Who Do You Love?
Just who do you love? The results may surprise you.
Posted Aug 08, 2010
Forget the grammar. We have bigger fish to fry here. We're going to try to define the nature of love in 1000 words or less. I admit that even including some checkered personal experience, I'm far from an expert. In fact, I'm not even sure what expertise would consist of. Administering and scoring questionnaires? Giving lovers an MRI and examining which parts of their brains lit up when they swooned or rhapsodized about each other? Despite our nearly universal desire to understand the topic, I'm pretty sure this is not an area that lends itself to conventional methods used by psychological researchers. Setting aside my avowed ignorance and the probable ignorance of my peers, I do have a few thoughts about what love is and this seems like an apt place to share them.
Some time ago, an acquaintance and I were discussing the topic of love and she offered a rather conventional definition that probably owed more to poetry than psychology. I won't even trouble you with that definition since you probably shared similar beliefs when you were 14. Afterwards, she made one of those "You're a psychologist. You must know the answer" overtures and turned it over to me.
I denied having that kind of formal expertise, but I did tell her that I held a different view than hers. The truth is, I was not aware of holding any view until she asked me about it. Here's what I told her: We don't fall in love with a person because of their qualities, per se. Rather, we fall in love with ourselves in their presence. In other words, we fall in love with the version of ourselves that we become when we are around them. That, I suggested to her, is what romantic love is all about (I'm setting aside any discussion of love of family, love of animals, etc). If, for example, I normally perceived myself as relatively unattractive or unintelligent, but I felt good-looking or smart in my lover's presence, I am likely to get hooked on her. I might go on about how beautiful, smart or enticing she is, and I might actually believe those things, but the truth is it's the new improved "me" I have fallen in love with. This may be a version of myself I hoped to be all my life and if she is the key to finding it, I want to be around her more and more.
I concede that all of this is not very romantic. Nor is it very self-aggrandizing. In fact, it's a pretty pathetic scenario, despite how universal I believe it is. No wonder it is rarely acknowledged. But it is a powerful motivator, whether we admit it or not. And when love ceases to work, i.e. when your partner no longer triggers those feelings in you, love can and usually does die. In the course of a relationship, we do all we can to keep us feeling wonderful about ourselves. Obviously, we give a lot in the course of maintaining such a relationship because giving is the best way to keep the process humming along. But no matter how generous we appear to be, it is ultimately all about ourselves.
Before you criticize me for being too cynical, let me hasten to add that none of this process is conscious. I agree, that would be an awful view of human nature. Everything I‘ve said operates well below the radar. Is this a selfish view of love? Sure it is. But ultimately, we are all hedonists. Like all mammals, we were born that way. There's nothing wrong with hedonism or looking after our own needs. The problem only occurs when our search for pleasure causes another person pain. That's a very important line to draw.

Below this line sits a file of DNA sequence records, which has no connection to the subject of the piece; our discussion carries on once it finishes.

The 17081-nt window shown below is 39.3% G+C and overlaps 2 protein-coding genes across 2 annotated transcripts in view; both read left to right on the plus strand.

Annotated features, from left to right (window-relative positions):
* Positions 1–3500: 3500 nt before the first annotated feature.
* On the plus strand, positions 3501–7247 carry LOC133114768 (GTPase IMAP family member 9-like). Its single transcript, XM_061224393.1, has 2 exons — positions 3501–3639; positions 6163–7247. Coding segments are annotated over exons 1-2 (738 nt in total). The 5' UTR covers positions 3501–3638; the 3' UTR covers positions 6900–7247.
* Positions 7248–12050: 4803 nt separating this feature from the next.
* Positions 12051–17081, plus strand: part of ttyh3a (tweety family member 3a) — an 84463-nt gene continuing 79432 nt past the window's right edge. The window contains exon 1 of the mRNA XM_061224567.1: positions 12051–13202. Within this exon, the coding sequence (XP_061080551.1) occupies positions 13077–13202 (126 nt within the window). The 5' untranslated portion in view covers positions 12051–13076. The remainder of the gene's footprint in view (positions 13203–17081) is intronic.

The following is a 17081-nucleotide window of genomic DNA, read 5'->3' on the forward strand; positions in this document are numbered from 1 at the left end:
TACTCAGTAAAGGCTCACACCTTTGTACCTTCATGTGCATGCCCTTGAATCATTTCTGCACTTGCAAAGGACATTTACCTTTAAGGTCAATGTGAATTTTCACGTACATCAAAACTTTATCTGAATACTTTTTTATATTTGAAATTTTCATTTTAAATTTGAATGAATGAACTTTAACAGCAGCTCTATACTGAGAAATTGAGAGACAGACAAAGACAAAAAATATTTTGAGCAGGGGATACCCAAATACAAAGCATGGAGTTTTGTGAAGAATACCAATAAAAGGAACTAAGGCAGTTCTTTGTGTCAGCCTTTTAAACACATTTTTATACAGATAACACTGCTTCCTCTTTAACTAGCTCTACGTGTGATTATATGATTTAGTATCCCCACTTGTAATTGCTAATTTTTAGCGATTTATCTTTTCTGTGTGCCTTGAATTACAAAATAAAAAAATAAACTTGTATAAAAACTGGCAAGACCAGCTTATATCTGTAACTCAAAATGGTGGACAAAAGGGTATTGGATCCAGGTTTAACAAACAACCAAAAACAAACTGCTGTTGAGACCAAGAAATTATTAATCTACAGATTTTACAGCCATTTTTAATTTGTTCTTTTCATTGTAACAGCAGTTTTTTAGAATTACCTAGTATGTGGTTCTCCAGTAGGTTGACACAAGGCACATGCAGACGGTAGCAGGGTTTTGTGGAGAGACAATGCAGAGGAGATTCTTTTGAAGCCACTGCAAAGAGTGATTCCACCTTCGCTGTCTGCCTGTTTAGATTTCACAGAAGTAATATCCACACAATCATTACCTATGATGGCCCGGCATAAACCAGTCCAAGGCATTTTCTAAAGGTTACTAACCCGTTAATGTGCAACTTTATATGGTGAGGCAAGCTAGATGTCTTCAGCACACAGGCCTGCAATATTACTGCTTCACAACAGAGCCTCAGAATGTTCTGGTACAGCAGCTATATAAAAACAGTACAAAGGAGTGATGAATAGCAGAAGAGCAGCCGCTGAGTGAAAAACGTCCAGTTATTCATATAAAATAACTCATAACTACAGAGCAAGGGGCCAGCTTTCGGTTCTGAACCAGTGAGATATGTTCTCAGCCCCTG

Is my view of love without precedent? Hardly. If I've made it sound unappealing here - and I'm sure I have to some of you - I should point out that others have done a better job conveying these same sentiments. Consider a pop song by Johnny Mathis appropriately titled When I Am With You. Released in late 1957 (Columbia 41082), the song contained the following lyrics:
"When I am with you I am nothing I was before /
I am everything I ever wished I could be and more.
So it's not just for what you are yourself that I love you as I do/
But for what I am when I am with you."
That's a pretty clear statement of what I'm talking about, and my guess is nobody picketed Mathis's concerts or charged him with being a heartless, selfish brute when he sang about that view.
If going back half a century isn't far enough for you, we can look a full century before Mathis and find the same belief expressed by Victorian poet Elizabeth Barrett Browning. In her words:
"I love you not only for what you are, but for what I am when I am with you.
I love you not only for what you have made of yourself, but for what you are making of me.
I love you for the part of me that you bring out."
Whether this viewpoint comes from me, a honey-toned balladeer of the ‘50s, or a romantic poet of the mid-19th century, the message is pretty much the same. Love is deeply, even primarily rooted in our feelings about ourselves, and secondarily about our loved one. You can even state this same principle in the language of Learning Theory - both operant and Pavlovian. Our loved ones function as both CSs and SDs (discriminative stimuli). They drag the good stuff out of us as conditioned responses, and they set the occasion for us to emit the good stuff as operant responses. It's no wonder we love that person.
Although I have no fMRI data or questionnaire results to support my theorizing, I am pleased to be able to list a pop balladeer and romantic poet among my supporters. It's not every day you get to do that while writing for Psychology Today.